Increasing soil salinization is an enormous cause of crop productivity reduction in many areas of the world. It has a deep backlash on crop yields because it reduces leaf growth and induces leaf senescence, this in turn reduces plant assimilation activity, impairing its capacity for producing further growth or harvestable biomass. Plant has the capacity for adaptation to the environmental conditions likely involving long-distance signals between different organs (e.g., between root and shoot) through phytohormones. Abscisic acid (ABA) between them, surely, has an important action in the whole plant responses to drought and salt stresses. Processes that control leaf growth and shoot development during the osmotic phase of salinity are still not well known and several different opinions exist on cross-talk between other hormones and ABA in the process of biomass allocation under salinity conditions. Moreover root system likely plays an important role to cope up with salts, and how salts affect root growth and architecture is of great importance to understand plant adaptation process to this abiotic stress. Root architecture modification under salinity seems to be a crucial aspect of crop response to salinity on which significance there are still many aspect to clarify. Our experimental activity suggests that the amount of ABA and ion increase in tomato leaves significantly regulates both growth and gas exchange in tomato. ABA seems to be involved in tomato salt response and could have a crucial action in regulation of dry matter partition between root and shoot of tomato plants subjected to salinity. The significance of root architecture in tomato processes to salt adaptation is still uncertain, but it likely plays an important role. Source–sink control and root-to-shoot signaling are interconnected mechanisms that allow tomato plants to increase salt tolerance.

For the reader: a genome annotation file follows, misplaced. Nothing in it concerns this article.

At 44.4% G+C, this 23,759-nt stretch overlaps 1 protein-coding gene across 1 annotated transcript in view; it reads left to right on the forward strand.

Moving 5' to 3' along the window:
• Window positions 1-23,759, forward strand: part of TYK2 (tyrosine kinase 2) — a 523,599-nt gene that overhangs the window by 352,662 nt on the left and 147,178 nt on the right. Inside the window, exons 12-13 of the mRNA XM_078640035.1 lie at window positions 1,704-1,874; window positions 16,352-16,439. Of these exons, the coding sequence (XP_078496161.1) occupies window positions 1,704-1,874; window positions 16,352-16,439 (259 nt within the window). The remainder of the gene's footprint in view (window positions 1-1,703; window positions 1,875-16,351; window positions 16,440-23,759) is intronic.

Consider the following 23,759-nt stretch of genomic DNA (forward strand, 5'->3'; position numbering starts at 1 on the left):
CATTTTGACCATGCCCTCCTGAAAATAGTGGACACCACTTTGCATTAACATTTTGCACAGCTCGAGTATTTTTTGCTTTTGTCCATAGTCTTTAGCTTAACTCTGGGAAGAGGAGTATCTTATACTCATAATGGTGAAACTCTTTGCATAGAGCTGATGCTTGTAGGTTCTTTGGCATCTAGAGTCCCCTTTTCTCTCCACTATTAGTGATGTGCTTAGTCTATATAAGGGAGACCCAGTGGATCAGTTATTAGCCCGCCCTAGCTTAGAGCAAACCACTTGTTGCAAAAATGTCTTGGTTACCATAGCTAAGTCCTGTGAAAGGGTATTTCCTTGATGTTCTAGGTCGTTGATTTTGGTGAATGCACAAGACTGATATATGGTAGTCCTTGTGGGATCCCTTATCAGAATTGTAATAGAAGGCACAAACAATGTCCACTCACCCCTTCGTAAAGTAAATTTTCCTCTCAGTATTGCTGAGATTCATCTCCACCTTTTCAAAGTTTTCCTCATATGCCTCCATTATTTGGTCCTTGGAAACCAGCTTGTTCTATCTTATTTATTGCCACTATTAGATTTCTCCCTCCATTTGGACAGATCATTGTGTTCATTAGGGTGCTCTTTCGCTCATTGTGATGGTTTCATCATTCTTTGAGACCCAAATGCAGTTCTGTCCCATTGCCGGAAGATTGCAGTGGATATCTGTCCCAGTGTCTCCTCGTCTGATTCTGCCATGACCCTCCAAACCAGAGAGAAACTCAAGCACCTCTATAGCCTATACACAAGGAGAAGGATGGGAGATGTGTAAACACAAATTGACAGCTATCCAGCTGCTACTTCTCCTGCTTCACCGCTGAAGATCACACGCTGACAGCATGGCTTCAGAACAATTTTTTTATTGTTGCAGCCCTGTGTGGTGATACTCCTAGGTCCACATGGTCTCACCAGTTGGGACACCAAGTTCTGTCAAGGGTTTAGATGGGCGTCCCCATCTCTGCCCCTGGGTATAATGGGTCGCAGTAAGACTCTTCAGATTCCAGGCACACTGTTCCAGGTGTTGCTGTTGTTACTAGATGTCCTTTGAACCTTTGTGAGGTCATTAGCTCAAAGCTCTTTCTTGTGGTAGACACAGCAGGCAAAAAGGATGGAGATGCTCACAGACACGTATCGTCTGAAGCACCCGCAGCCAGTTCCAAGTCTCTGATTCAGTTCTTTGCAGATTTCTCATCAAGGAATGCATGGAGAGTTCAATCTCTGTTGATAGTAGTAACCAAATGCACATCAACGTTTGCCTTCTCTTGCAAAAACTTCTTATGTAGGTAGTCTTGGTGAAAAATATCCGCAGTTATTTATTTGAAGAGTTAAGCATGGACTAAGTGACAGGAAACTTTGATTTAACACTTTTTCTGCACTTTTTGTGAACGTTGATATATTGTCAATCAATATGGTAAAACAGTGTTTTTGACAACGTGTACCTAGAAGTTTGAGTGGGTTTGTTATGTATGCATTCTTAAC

Abscisic acid and biomass partitioning in tomato under salinity

LOVELLI, Stella
;
SOFO, Adriano
Membro del Collaboration Group
;
PERNIOLA, Michele
Membro del Collaboration Group
;
SCOPA, Antonio
Membro del Collaboration Group
2013

Abstract

Increasing soil salinization is an enormous cause of crop productivity reduction in many areas of the world. It has a deep backlash on crop yields because it reduces leaf growth and induces leaf senescence, this in turn reduces plant assimilation activity, impairing its capacity for producing further growth or harvestable biomass. Plant has the capacity for adaptation to the environmental conditions likely involving long-distance signals between different organs (e.g., between root and shoot) through phytohormones. Abscisic acid (ABA) between them, surely, has an important action in the whole plant responses to drought and salt stresses. Processes that control leaf growth and shoot development during the osmotic phase of salinity are still not well known and several different opinions exist on cross-talk between other hormones and ABA in the process of biomass allocation under salinity conditions. Moreover root system likely plays an important role to cope up with salts, and how salts affect root growth and architecture is of great importance to understand plant adaptation process to this abiotic stress. Root architecture modification under salinity seems to be a crucial aspect of crop response to salinity on which significance there are still many aspect to clarify. Our experimental activity suggests that the amount of ABA and ion increase in tomato leaves significantly regulates both growth and gas exchange in tomato. ABA seems to be involved in tomato salt response and could have a crucial action in regulation of dry matter partition between root and shoot of tomato plants subjected to salinity. The significance of root architecture in tomato processes to salt adaptation is still uncertain, but it likely plays an important role. Source–sink control and root-to-shoot signaling are interconnected mechanisms that allow tomato plants to increase salt tolerance.
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Utilizza questo identificativo per citare o creare un link a questo documento: https://hdl.handle.net/11563/27514
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